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Technology
by Brian Mulloy Dec 28, 2011
In our continuing discussino aboutr Pragmatic REST API design, let's talk about what happens when a response comes back. You have an object with data attributes on it. How should you name the attributes? Here are... Read more
In a recent post in this series about Pragmatic REST API design, I talked about formats - supporting multiple formats and working with JSON as the default. This time, let's talk about what happens when a response comes back.
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Technology
by Brian Mulloy Dec 28, 2011
Let's continue our discussion on pragmatic REST API design by exploring formats.  Should you support only one format or multiple formats? I recommend that you support more than one format - that you push... Read more
Let's continue our discussion on pragmatic REST API design by exploring formats.  Should you support only one format or multiple formats? I recommend that you support more than one format - that you push things out in one format and accept as many formats as necessary. You can usually automate the mapping from format to format. Here's what the syntax looks like for a few key APIs Google Data ?alt=json Foursquare /venue.json Digg* Accept: application/json ?type=json
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Technology
by Brian Mulloy Dec 23, 2011
Let's talk about pagination and partial response. How do you give developers exactly the information they need? Partial response Take for example the Twitter API - a request for a tweet. You'll get much more... Read more
Let's talk about pagination and partial response. How do you give developers exactly the information they need? Partial response Take for example the Twitter API - a request for a tweet. You'll get much more than a typical twitter app often needs - including the name of person, the text of the tweet, a timestamp, how often the message was retweeted, and a lot of metadata. Let's look at how several leading APIs handle giving developers just what they need in responses, including Google who pioneered the idea of partial response. LinkedIn /people:(id,first-name,last-name,industry) This request on a person returns ID, first name, last name, and industry.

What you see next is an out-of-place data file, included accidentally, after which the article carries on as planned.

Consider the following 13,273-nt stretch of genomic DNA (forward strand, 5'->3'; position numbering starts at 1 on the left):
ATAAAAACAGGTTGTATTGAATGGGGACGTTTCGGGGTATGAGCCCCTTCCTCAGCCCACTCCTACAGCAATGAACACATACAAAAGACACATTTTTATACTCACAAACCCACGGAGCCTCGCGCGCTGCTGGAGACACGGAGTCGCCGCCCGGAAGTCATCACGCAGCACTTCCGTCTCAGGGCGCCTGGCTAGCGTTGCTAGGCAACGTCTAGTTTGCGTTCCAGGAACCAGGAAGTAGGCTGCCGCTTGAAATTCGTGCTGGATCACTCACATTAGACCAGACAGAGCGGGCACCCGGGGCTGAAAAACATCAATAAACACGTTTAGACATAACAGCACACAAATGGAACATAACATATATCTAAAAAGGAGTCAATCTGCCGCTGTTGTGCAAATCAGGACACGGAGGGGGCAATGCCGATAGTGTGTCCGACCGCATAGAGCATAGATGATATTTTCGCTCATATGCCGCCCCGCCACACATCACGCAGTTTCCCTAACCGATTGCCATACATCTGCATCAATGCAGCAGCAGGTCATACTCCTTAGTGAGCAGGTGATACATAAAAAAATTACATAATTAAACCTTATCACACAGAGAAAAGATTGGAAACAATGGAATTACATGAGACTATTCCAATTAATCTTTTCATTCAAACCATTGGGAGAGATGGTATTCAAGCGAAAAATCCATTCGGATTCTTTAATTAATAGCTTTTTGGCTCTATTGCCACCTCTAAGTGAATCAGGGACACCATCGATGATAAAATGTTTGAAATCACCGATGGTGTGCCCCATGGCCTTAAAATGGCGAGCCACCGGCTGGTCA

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Technology
by Brian Mulloy Dec 06, 2011
Versioning is one of the most important considerations when designing your pragmatic API. Never release an API without a version and make the version mandatory. Let's see how three top API providers handle... Read more
In the last post in this series about Pragmatic REST API design, I talked about designing error conditions in your APIs. This time - versioning - one of the most important considerations when designing your pragmatic API.
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Technology
by Brian Mulloy Dec 05, 2011
Editor's note: We've got an updated eBook on the topics covered in this blog series: Web API Design: The Missing Link. In previous discussions about pragmatic REST API design, I talked about simplyfing... Read more
Error handling is an important piece of the puzzle for any software developer but especially for API designers. Learn more about good error design and why it's important in this guide.
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Technology
by Brian Mulloy Nov 30, 2011
In the previous post in this series about Pragmatic REST API design, I talked about choosing plural versus singular nouns and concrete names over abstract. See RESTful API Design: plural nouns and concrete names. This... Read more
In the previous post in this series about Pragmatic REST API design, I talked about choosing plural versus singular nouns and concrete names over abstract. See RESTful API Design: plural nouns and concrete names. This time we'll explore API design considerations when handling associations between resources and parameters like states and attributes.
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Technology
by Brian Mulloy Nov 29, 2011
In the first post in this series, Are you a Pragmatist or a RESTafarian?, I proposed that "pragmatic REST" is a design issue. In the second post, RESTful API Design: nouns are good, verbs are bad, I outlined... Read more
In the first post in this series, Are you a Pragmatist or a RESTafarian?, I proposed that "pragmatic REST" is a design issue. In the second post, RESTful API Design: nouns are good, verbs are bad, I outlined some of  the API design practices that work well: Nouns in URLs are good. Verbs are bad. Try to limit your API to 2 base URLs per resource. This time, we'll explore how to pick the nouns for your URLs. Plural nouns are better than singular Should you choose singular or plural nouns? You'll see popular APIs use both. Let's look at a few examples  - key resources for these businesses are expressed as either singular or plural:Foursquare /checkinsGroupOn /dealsZappos /Product
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